In the twenty-first century, a wide range of complex global challenges will require unprecedented levels of global cooperation between states and non-state actors. Yet few leading international institutions today are designed to effectively leverage the resources, ingenuity, and connectivity of diverse societal actors. While some scholars maintain the view that civil society should not meaningfully participate in the governance of international institutions, a new generation of multi-stakeholder institutions points to a new way of understanding the relationship between non-state actors and international institutions. This article examines the role of civil society in the governance of international institutions and highlights this new generation of multi-stakeholder institutions that involve non-state actors as full participants in governance. It applies insights from work on associative democracy to suggest a new approach to evaluating civil society participation within international institutions.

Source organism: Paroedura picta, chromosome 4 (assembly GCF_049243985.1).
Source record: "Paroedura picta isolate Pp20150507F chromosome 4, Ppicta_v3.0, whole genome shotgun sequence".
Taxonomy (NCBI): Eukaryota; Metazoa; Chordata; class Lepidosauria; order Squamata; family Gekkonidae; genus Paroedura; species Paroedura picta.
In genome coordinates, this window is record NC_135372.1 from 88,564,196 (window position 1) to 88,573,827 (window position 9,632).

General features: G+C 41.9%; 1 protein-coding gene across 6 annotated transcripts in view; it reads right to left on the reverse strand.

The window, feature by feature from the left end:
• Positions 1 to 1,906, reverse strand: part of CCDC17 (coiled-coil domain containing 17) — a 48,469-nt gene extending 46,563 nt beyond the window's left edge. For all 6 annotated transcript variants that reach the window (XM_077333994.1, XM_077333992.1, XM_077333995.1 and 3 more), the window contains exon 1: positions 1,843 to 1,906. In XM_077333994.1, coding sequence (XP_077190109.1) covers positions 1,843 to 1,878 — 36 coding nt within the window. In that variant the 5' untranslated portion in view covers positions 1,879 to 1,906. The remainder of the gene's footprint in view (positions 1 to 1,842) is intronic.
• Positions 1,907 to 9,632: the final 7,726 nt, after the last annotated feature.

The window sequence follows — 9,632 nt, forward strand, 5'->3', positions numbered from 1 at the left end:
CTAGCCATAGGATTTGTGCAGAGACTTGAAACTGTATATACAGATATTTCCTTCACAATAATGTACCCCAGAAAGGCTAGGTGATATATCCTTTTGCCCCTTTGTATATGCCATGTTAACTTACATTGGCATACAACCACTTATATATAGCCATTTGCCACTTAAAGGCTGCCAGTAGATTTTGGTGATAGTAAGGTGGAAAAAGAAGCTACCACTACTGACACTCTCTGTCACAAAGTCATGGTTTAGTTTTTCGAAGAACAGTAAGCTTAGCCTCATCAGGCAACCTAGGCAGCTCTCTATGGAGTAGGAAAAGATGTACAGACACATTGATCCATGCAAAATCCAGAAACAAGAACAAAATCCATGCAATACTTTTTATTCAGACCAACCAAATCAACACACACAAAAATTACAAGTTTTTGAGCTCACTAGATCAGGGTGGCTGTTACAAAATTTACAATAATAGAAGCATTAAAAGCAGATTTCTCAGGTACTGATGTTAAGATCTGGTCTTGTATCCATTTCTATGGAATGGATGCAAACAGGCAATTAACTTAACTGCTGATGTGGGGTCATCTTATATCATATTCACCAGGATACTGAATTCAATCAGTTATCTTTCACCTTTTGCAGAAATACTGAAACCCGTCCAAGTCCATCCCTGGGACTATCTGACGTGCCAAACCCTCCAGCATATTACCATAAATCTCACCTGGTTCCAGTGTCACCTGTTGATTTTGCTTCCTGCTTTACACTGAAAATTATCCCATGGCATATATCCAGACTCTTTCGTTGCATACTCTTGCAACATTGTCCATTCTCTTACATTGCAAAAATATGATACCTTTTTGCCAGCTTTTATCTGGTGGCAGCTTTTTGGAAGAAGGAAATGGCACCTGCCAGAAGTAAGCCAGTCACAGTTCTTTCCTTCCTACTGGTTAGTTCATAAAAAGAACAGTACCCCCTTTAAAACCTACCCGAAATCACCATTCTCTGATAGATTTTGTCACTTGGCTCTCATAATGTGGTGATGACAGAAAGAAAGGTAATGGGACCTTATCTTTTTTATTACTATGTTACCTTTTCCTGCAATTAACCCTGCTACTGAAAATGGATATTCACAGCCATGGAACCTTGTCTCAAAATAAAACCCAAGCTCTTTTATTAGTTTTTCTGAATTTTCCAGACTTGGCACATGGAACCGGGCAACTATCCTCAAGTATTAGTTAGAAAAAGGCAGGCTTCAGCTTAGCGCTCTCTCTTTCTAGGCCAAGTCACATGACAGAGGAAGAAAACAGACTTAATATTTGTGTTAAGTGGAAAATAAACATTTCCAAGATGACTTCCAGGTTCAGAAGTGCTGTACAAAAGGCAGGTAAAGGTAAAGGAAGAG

|Original language||English (US)|
|Number of pages||47|
|Journal||University of Pennsylvania Journal of International Economic Law|
|State||Published - Jul 18 2011|
ASJC Scopus subject areas
- Economics, Econometrics and Finance (miscellaneous)